Symantec has revamped its storage products as it looks to focus on deduplication and archiving. The products are said to save money by enabling companies to store less data.
Symantec says that Backup Exec 2010 and NetBackup 7 offer improved functionality with the ability to offer three types of deduplication - at the source, at the media server, and through third party clients. The company says it is the only company to offer this service.
"Most other vendors or products that are in the market today solve deduplication in one way: they either will do client- or source-side or maybe media server, if they do it at all, or it may be a hardware product. But we're offering the chance to do all three," said Pat Hanavan, vice president of the Symantec Information Group. "We're not delivering a new product, but it's a new option for customers."
Backup Exec 2010, aimed at the mid-size market, offers archiving technologies as well as its deduplication service. Symantec says that it offers granular recovery of Microsoft Exchange, SQL and Active Directory in VMware and Hyper-V environments. The virtualisation capabilities should enable IT admins to restore or redirect an application or recover individual emails, mailboxes or file/folders from within the guest machine.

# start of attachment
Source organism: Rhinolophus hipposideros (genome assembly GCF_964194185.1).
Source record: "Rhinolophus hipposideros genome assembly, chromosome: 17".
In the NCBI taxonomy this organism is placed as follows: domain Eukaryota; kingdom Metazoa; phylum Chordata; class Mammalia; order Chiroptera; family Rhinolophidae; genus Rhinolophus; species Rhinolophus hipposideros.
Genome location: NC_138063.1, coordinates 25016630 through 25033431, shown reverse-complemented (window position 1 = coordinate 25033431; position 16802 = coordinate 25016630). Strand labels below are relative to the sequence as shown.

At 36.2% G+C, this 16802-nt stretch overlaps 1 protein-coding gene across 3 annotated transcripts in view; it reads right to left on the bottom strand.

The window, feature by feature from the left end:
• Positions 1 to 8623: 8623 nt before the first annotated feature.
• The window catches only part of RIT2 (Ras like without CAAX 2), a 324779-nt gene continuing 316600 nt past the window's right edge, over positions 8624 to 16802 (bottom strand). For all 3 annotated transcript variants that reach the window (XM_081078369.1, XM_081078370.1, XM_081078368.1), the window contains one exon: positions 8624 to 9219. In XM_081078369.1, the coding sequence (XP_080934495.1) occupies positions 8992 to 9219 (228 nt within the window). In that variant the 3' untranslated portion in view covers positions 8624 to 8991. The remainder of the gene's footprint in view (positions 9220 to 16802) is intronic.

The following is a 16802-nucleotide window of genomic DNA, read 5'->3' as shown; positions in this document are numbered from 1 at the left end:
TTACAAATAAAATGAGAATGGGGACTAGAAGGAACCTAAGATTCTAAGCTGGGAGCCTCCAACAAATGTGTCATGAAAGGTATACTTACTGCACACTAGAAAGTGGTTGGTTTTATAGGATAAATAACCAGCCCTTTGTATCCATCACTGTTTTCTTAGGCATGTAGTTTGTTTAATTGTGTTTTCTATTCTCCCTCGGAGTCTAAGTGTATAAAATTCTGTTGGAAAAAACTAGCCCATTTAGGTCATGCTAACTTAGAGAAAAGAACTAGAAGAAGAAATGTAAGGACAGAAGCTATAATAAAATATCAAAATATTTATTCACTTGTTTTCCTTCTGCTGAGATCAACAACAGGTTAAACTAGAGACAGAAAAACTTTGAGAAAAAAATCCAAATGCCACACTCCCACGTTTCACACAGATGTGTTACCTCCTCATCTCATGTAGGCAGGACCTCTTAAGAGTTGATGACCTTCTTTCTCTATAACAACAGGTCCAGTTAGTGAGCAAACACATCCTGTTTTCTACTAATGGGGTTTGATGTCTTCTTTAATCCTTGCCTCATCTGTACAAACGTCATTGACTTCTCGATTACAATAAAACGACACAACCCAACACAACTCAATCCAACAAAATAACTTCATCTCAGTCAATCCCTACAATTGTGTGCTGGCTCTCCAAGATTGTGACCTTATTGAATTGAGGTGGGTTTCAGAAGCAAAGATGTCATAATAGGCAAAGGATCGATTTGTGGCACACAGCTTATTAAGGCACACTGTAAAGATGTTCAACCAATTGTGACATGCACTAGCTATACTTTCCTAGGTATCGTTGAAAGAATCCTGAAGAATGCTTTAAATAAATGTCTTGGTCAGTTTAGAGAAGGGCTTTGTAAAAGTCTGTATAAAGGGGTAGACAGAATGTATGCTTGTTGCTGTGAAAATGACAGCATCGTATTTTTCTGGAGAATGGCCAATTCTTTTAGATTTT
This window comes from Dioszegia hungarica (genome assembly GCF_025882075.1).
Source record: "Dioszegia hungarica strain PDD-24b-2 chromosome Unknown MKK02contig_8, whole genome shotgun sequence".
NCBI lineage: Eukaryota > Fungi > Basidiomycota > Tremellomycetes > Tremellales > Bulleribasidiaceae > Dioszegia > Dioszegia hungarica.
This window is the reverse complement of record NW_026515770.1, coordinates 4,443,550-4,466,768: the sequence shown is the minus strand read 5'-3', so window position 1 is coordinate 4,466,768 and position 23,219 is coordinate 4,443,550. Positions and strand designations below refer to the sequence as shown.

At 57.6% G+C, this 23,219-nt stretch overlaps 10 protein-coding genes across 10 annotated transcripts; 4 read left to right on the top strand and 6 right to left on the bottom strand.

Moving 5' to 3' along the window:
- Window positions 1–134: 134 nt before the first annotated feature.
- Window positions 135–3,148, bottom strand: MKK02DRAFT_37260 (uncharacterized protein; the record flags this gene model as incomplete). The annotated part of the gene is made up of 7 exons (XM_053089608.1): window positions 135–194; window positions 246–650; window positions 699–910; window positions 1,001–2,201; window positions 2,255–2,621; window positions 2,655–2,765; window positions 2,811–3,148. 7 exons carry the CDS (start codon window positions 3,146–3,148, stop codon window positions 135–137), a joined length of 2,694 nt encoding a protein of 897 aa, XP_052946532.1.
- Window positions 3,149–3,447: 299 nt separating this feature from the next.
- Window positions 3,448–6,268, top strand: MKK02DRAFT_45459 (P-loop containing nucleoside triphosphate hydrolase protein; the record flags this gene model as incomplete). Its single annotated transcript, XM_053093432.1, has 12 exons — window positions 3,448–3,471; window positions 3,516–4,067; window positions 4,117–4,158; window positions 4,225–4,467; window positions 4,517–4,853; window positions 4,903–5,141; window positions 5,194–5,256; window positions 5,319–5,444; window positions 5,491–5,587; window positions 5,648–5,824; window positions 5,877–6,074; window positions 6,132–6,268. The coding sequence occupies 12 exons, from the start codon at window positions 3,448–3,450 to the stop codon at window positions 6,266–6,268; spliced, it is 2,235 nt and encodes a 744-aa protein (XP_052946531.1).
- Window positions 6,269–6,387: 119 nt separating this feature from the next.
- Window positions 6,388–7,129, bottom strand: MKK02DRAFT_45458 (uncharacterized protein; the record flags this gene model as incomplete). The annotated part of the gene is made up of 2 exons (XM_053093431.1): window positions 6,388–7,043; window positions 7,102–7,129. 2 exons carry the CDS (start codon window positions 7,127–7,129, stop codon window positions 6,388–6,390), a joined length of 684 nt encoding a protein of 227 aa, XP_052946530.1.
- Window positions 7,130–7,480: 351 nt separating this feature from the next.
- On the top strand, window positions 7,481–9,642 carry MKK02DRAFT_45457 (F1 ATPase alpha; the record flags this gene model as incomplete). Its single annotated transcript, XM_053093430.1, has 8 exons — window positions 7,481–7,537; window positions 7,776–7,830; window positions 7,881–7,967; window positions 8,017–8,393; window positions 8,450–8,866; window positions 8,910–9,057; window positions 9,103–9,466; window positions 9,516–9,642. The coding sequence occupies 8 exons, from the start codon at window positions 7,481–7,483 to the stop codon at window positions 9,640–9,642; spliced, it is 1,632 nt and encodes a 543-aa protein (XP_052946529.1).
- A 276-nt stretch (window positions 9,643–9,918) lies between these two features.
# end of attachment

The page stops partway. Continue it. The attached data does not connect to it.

NetBackup 7 is aimed at larger enterprises and offers centralised management, which Symantec says is ideal for global organisations. It also features Symantec's 'Deduplication Everywhere' technology. Deduplication at the source means that companies are moving less data around, saving time and money, says Hanavan.
As well as the three elements of deduplication, archiving and data recovery, NetBackup 7 also integrates a reporting and analytic feature.
The revamp of both products is a response to the increasing volumes of data that companies are generating and storing every day. Analyst house IDC says that the volume of data being created and stored each year is growing between 50 and 60%. Matthew Lodge, Symantec's senior director of product marketing, told CBR that increasing volumes of data will present more and more problems for businesses.
"Our thought behind it is that you shouldn't be using backups for long-term data storage. It's not an efficient way of storing those things because backups are designed for recovery," he said. "Typically you will be looking for an individual item rather than a whole system. Archiving stores things at the object level, so you can recover on an individual basis."
Both products will be available from February 1 with a suggested price of $1,174 for a media server license and basic maintenance. The deduplication and archiving versions have a suggested price of $2,708 - $3,888. NetBackup 7 has a suggested price of $7,995 for an enterprise server and five client licenses.